Tamoxifen is an active ingredient, which was marketed for the first time under the trade name Nolvadex®, but is now also available from other manufacturers (generics). Tamoxifen blocks estrogen receptors in various tissues. The drug is mainly used to treat and block hormone-sensitive tumors, as estrogens (female sex hormones) promote the growth of certain breast and uterine tumors.
What is Tamoxifen?
Tamoxifen belongs to the subgroup of antiestrogens that block certain estrogen effects and activate others: the so-called SERM (Selective Estrogen Receptor Modulators). The advantage over other drugs is that the estrogen effect is blocked in a body area, such as the chest. At the same time, however, other estrogenic effects, such as the desired action against bone osteoporosis, are retained.
How does Tamoxifen work?
Tamoxifen is a selective anti-estrogen and thus inhibits the effect of estrogens in certain tissues, especially the mammary gland, through binding to the estrogen receptor.
Tumor cells or metastases remaining after chemotherapy and surgery are thus prevented from growing: as soon as the tumor cells or the metastases lack the estrogen effect, they can no longer or only grow diminished.
At the same time, the desired estrogen effect on the body should be preserved as far as possible: tamoxifen should protect the bone by leaving the estrogen effect undisturbed there or even supported. Thus, the desired activity of estrogens can be selectively maintained and the undesirable activity, which can cause tumor growth, suppressed.
Side effects of tamoxifen
The side effects associated with tamoxifen therapy are mainly related to the lack of or increased effects of estrogens on the organ.
Thus, the following side effects may occur after taking tamoxifen:
- Symptoms similar to those of menopause
- Thrombosis and embolism
- increase in weight
- Dry skin and mucous membranes
- vaginal bleeding
Hot flashes, hair loss and nausea
Some of the side effects are similar to menopausal symptoms. They can manifest in the form of ascending hot flashes or dry mucous membranes.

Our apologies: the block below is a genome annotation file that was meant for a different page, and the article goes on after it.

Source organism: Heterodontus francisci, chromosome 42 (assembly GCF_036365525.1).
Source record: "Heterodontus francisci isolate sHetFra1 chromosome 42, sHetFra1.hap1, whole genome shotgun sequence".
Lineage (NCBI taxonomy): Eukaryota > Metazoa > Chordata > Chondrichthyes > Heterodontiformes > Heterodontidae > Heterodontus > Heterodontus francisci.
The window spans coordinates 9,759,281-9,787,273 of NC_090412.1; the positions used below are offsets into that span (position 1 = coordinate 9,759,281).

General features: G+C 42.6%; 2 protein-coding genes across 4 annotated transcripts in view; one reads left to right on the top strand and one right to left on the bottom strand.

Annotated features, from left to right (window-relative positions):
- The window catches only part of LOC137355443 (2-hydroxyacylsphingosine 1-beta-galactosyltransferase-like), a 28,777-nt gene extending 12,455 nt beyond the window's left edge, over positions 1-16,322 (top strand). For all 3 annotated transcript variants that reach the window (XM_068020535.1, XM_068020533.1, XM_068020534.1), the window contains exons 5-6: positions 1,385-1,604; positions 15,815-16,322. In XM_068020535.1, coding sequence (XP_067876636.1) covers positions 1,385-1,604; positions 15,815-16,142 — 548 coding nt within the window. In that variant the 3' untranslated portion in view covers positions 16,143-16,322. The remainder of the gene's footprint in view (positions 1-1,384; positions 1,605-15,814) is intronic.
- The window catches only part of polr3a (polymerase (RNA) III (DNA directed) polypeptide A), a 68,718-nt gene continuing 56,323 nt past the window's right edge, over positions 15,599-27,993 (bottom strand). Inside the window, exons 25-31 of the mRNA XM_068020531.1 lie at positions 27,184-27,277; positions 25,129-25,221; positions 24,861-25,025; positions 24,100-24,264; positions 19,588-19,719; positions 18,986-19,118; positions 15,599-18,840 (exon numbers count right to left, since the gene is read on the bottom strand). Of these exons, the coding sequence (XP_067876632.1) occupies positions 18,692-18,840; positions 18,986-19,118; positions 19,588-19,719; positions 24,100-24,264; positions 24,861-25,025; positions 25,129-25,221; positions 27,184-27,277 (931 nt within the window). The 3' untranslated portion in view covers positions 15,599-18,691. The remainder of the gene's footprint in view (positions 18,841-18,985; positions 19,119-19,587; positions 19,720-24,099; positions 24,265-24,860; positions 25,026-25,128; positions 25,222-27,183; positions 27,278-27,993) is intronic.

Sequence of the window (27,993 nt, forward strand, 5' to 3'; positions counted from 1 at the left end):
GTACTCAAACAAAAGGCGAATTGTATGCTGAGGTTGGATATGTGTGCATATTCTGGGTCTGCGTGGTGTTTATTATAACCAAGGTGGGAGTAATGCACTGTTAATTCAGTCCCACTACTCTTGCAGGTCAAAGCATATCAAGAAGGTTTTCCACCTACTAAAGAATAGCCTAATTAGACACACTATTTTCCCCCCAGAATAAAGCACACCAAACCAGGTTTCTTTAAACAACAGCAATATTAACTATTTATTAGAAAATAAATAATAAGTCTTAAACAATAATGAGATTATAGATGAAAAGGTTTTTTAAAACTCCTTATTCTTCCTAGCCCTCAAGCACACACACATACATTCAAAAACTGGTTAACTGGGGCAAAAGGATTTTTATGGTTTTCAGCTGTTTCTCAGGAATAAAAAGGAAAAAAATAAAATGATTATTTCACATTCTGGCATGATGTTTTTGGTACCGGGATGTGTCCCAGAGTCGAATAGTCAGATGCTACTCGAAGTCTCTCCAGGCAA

Other climacteric effects that are similar to those of menopause include nausea, hair loss and mood swings. Thromboses and embolisms can also occur more frequently.
Weight gain as a side effect
A side effect of tamoxifen is also an increased accumulation of water in the tissue, which can manifest itself in the form of a weight gain. A frequent question of the affected patients is therefore: "What can be done against weight gain?".
Who, despite tamoxifen keep his initial weight or even want to lose weight during therapy, should therefore pay attention specifically to his diet and exercise.
This is also important because during tamoxifen therapy in addition to weight gain and the blood lipid levels (triglycerides) may be increased. This in turn is bad for the heart and vessels and can also be diminished by exercise and a balanced diet.
To monitor blood lipids, regular blood count tests should be performed under tamoxifen therapy.
Side effects: bleeding and dry mucous membranes
As mentioned, tamoxifen can cause dry skin and mucous membranes. Therefore, on the one hand, there can often be harmless vaginal bleeding during therapy. On the other hand, bleeding can be an indication of a malignant process of the uterus, which can still be stimulated by the estrogen effect of tamoxifen.
Therefore, bleeding on tamoxifen therapy in postmenopausal women or menopausal bleeding should always be studied.
For more details on side effects, see the package insert and ask your doctor or pharmacist.
Interactions of tamoxifen
Concomitant use of antidepressants such as fluoxetine or paroxetine may result in decreased tamoxifen activity.
Application of tamoxifen
Tamoxifen is often prescribed for long-term treatment of breast cancer and taken daily for several years. The normal dosage is between 20 and 40 mg a day, usually tamoxifen 20 mg is sufficient.
When using tamoxifen, it should be noted that the drug may be discontinued after a certain period of time (two to five years, depending on the study) and replaced with another to avoid tumor cell resistance. This, as well as discontinuation of tamoxifen, should be discussed with the attending physician.
Another area in which the use of tamoxifen is considered is the treatment of gynecomastia - benign enlargement and swelling of the male breast. Gynecomastia is more common among athletes and bodybuilders, which is why athletes are also discussing the off-label use of tamoxifen.
How much does Tamoxifen cost?
You can buy tamoxifen in the pharmacy, the price depends on the manufacturer and the costs are covered in Germany up to the fixed amount limit by the health insurance. It should be noted that tamoxifen is a prescription.
Alternatives to tamoxifen
Clomiphene or clomiphene citrate (Clomid), like tamoxifen, belongs to the group of antiestrogens. Clomiphene is usually not used in the treatment of breast cancer, but in children and fertility problems.
In the post-treatment of breast cancer, in contrast to the anti-estrogens, there is another important group of drugs: the aromatase inhibitors, such as anastrazole (Arimidex®) or exemestane (Aromasin®). Post-treatment of breast cancer may also take the form of a combination of tamoxifen and aromatase inhibitors, for example by discontinuing tamoxifen after two years and then continuing the therapy with aromatase inhibitors.
Another active ingredient also used in the treatment of breast cancer is trastuzumab (Herceptin®). Herceptin® works in another way, it blocks the HER2 receptor, which is only found on some types of cancer on the cells. In contrast to the aromatase inhibitors, it can also be taken in addition to tamoxifen.